The Atlanta Braves secured a 2-0 lead over the Los Angeles Dodgers in the NLCS with an 8-7 win last night. They did not exactly have the easiest time of it, though; Atlanta was up 7-0 in the top of the seventh, then gave up three runs in the bottom of the inning and four more in the bottom of the ninth to let the Dodgers back into the game. Fortunately for the Braves, they avoided the epic collapse and got the final out with one run to spare.
After the game, Braves relief pitcher Mark Melancon answered questions from reporters via Zoom. He was the pitcher who got the final out and sealed the deal, but not before giving up a triple that brought the Dodgers to within one run. One reporter asked if there were any "positives" to be taken from the fact that Atlanta nearly blew a seven-run lead in a three-inning span. Melancon was initially confused, then refused to answer because he thought it was a terrible question.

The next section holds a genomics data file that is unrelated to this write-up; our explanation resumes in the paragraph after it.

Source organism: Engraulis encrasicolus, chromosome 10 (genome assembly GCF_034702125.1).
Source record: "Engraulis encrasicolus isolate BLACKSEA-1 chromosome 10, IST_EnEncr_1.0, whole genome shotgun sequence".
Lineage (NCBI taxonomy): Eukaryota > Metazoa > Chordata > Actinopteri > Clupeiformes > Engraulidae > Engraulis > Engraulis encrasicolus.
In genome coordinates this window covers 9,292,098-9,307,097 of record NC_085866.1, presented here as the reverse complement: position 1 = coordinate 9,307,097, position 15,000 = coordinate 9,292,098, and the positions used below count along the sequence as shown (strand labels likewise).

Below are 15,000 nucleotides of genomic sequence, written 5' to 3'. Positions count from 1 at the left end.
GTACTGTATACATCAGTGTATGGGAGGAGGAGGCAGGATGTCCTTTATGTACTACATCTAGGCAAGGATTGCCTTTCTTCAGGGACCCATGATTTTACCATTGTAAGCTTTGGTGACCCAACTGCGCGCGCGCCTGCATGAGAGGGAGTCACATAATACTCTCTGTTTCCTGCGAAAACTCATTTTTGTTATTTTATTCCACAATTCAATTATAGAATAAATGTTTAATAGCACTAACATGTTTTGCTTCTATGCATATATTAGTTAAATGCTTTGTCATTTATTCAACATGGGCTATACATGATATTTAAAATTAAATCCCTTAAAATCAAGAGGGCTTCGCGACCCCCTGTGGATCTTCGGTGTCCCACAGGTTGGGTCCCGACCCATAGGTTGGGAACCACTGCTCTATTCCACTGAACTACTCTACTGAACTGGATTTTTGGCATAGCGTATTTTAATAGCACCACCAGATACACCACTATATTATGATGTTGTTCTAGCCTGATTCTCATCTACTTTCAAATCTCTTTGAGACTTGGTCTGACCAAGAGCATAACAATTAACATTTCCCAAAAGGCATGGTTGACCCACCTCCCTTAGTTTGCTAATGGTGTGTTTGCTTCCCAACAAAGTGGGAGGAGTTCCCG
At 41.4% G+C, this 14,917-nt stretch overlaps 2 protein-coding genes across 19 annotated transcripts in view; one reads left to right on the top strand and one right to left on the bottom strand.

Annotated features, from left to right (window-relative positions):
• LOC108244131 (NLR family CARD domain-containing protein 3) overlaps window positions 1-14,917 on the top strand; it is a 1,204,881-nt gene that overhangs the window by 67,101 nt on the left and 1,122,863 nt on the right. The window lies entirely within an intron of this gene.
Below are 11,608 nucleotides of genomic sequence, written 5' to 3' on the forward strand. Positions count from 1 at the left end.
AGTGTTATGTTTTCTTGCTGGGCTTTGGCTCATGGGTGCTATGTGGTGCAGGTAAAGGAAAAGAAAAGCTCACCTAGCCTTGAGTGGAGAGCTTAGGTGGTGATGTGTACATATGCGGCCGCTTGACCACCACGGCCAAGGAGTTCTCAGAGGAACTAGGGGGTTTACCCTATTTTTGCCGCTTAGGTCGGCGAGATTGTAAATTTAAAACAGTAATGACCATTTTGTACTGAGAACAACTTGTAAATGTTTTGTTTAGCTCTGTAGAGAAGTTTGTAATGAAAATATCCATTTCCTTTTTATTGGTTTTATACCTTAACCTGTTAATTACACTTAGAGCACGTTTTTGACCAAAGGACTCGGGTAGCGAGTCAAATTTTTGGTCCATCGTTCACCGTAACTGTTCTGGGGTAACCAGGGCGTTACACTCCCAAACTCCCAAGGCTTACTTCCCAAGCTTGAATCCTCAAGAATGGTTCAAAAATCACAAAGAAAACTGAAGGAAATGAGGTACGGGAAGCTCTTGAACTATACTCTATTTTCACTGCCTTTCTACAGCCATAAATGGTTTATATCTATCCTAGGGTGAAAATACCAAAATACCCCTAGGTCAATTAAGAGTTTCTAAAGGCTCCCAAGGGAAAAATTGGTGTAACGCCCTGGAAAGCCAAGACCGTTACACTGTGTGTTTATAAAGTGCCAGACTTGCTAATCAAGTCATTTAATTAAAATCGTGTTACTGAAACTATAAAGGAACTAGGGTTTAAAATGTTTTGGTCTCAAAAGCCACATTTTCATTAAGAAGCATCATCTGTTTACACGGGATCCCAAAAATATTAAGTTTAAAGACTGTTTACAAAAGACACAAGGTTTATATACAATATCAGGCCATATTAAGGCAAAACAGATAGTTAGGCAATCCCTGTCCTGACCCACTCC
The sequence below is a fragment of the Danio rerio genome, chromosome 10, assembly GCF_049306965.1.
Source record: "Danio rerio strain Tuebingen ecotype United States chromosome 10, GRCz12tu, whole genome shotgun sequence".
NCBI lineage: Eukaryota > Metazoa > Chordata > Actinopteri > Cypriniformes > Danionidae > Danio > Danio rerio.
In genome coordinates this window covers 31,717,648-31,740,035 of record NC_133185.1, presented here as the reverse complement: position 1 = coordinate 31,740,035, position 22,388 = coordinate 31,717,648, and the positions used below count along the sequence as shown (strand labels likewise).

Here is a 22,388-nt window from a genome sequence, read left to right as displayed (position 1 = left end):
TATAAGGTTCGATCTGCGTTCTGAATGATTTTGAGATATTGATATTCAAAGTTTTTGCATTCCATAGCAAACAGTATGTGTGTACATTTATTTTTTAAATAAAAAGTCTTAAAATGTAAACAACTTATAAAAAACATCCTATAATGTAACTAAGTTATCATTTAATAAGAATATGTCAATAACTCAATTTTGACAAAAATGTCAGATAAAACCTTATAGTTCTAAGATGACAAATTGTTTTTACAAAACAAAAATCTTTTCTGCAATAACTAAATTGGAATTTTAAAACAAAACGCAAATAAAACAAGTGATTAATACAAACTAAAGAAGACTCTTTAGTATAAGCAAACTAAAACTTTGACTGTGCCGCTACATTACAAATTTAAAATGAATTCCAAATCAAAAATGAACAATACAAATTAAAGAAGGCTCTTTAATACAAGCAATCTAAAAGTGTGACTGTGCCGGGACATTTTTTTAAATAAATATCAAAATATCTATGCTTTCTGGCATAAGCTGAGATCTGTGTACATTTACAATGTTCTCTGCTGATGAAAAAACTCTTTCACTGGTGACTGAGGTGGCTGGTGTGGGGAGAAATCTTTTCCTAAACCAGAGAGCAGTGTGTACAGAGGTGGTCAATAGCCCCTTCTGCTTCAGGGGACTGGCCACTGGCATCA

In slight defense of a fellow sports media member, I kind of see the angle the reporter was attempting to communicate here. No player would agree that there were positives to be taken away from giving up seven runs in the last three innings, but there is something to be said about the experience of battling through adversity in the postseason. Especially when it's a young squad like Atlanta's. That seemed like the general direction this reporter was going for.
But that's not what he said, leading to Melancon speaking a phrase that haunts most beat writers' dreams: "I think that's a terrible question." Gotta feel a little bit for the guy, even if the question was not very good. This level of put-down on national television after a championship series game is tough to come back from.
Phrasing. It's important.